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Written by Aleksei Marchyn, Paige Steele
It is a full astonishment for Jace to hear Eric’s poetry. He affirms that “his poetry is terrible”. And “it sounds like he eats a dictionary and starts vomiting up words at random”. This is an ironical moment since Eric is sure to be an excellent poet, but actually he writes awful poetry. Sometimes, one’s expectations cannot be fully fulfilled
Jace always tries to explain Clary the meaning of a magic that it is “not just a lot of sparkly wands and crystal balls and talking goldfish”. He also plays tricks on Clary and says that just because she calls an electric eel a rubber duck doesn’t make it a rubber duck”. The irony is that Clary doesn’t have an idea of the magic, even when Jace repeats this over and over. It is incomprehensible for her, is fact she does not just feel it, she tends to see the things that are, and to see magic as something definite.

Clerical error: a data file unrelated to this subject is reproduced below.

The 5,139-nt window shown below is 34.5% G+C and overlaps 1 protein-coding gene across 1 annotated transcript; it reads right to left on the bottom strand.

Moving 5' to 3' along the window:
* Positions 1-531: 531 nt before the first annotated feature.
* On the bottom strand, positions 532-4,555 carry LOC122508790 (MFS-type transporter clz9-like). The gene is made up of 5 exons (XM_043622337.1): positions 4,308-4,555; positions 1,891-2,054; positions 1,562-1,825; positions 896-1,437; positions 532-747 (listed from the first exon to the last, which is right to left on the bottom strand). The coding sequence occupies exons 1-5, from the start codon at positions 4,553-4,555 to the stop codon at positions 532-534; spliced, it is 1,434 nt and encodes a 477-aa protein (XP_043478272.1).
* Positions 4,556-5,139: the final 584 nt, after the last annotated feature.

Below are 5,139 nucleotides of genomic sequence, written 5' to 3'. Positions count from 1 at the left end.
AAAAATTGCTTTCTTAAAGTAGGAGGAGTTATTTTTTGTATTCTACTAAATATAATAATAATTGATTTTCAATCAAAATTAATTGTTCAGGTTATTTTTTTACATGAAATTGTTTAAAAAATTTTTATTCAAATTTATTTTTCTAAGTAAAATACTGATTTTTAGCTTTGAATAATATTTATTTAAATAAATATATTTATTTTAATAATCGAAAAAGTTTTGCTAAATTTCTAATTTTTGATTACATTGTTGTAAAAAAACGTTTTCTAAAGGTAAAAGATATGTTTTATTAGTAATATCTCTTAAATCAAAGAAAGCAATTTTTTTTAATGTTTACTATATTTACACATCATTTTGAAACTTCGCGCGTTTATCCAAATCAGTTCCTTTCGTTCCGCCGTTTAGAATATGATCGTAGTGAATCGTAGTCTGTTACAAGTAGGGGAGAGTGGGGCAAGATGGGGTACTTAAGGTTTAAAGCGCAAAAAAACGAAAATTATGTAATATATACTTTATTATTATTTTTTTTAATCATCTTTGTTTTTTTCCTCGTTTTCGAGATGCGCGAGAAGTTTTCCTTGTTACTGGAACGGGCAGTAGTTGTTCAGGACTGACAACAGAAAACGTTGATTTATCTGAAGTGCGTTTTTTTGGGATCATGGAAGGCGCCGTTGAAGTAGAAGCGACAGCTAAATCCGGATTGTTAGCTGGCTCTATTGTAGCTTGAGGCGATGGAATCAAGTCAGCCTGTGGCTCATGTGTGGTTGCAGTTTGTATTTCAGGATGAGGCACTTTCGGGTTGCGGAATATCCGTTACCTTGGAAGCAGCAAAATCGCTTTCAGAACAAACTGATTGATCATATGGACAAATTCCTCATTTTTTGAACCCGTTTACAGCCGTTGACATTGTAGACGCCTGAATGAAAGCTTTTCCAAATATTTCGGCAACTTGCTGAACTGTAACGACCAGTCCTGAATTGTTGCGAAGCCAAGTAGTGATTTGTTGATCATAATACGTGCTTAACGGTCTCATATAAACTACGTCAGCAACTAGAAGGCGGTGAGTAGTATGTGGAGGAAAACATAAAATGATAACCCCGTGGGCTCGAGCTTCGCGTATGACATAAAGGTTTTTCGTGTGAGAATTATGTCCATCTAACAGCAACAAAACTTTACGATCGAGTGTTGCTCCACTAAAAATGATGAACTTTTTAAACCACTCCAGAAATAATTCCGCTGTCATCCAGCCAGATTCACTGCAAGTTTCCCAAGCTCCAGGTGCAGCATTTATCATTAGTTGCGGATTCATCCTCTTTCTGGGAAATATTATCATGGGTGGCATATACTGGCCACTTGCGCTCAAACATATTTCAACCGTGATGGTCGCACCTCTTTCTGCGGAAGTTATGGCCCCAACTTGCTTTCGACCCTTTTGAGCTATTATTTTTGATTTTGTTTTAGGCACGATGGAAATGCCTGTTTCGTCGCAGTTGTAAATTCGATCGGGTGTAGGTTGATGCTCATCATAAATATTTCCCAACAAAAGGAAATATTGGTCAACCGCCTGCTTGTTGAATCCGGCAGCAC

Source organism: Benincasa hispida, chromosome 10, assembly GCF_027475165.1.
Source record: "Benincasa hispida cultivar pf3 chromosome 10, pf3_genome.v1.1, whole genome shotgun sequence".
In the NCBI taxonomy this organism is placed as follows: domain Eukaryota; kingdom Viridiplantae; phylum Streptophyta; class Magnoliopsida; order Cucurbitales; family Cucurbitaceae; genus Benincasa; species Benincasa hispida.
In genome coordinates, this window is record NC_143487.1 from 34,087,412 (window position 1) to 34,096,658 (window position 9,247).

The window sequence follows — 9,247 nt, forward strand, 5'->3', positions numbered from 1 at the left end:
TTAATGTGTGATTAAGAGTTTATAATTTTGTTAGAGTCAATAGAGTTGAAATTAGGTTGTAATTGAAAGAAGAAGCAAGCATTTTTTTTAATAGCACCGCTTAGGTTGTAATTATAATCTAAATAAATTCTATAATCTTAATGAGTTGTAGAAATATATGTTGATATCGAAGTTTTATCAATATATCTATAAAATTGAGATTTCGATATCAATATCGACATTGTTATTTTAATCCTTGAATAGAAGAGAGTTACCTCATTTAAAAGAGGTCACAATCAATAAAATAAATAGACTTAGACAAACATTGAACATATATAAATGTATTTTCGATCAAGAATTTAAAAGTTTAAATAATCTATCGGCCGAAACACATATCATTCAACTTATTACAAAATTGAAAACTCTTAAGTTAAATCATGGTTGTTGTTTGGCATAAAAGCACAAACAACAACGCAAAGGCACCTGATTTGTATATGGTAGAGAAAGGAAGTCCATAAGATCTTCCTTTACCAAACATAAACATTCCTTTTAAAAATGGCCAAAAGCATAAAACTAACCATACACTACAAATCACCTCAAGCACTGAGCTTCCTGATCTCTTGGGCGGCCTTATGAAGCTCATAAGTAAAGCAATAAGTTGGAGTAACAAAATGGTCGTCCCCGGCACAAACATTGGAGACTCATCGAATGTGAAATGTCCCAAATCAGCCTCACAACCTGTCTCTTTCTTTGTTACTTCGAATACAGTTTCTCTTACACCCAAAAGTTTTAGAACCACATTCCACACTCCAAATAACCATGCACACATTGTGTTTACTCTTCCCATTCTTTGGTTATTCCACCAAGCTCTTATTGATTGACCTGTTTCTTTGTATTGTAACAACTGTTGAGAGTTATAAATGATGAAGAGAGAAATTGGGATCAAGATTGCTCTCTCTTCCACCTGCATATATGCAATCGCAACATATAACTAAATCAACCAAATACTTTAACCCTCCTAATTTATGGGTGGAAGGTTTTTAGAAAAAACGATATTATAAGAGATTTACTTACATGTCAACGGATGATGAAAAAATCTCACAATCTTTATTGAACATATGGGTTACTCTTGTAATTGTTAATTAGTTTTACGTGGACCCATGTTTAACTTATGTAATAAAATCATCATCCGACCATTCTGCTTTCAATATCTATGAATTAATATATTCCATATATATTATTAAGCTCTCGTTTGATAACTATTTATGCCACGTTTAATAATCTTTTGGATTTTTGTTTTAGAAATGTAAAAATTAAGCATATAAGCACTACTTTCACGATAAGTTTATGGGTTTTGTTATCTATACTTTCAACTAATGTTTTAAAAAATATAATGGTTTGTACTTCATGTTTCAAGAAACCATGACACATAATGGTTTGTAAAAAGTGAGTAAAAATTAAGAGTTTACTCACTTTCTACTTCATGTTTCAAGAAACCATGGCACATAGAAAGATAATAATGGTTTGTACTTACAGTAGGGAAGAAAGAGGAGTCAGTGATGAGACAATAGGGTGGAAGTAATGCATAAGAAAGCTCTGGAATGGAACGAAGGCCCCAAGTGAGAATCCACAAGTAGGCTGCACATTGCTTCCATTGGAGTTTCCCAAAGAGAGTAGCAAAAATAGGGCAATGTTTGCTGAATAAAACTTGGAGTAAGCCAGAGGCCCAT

Here the author wants to ridicule Jace’s confidence. He is assured that Clary likes him very much. And when Clary says that “he can start tearing strips on his T-shirt to bind up her wound”, certainly Jace says that “she wants him to rip his clothes off”. She just needs to ask him about it. The self-praise of men is an irony here.
Clary laughs at men, because they don’t understand whims of women. She says that “when most girls say they want a big rock, they don’t mean literally a big rock” and with this quote she proves that all women are grouchy. The irony is based on that fact that it is difficult to take hints of girls and sometimes they don’t know what they want themselves.
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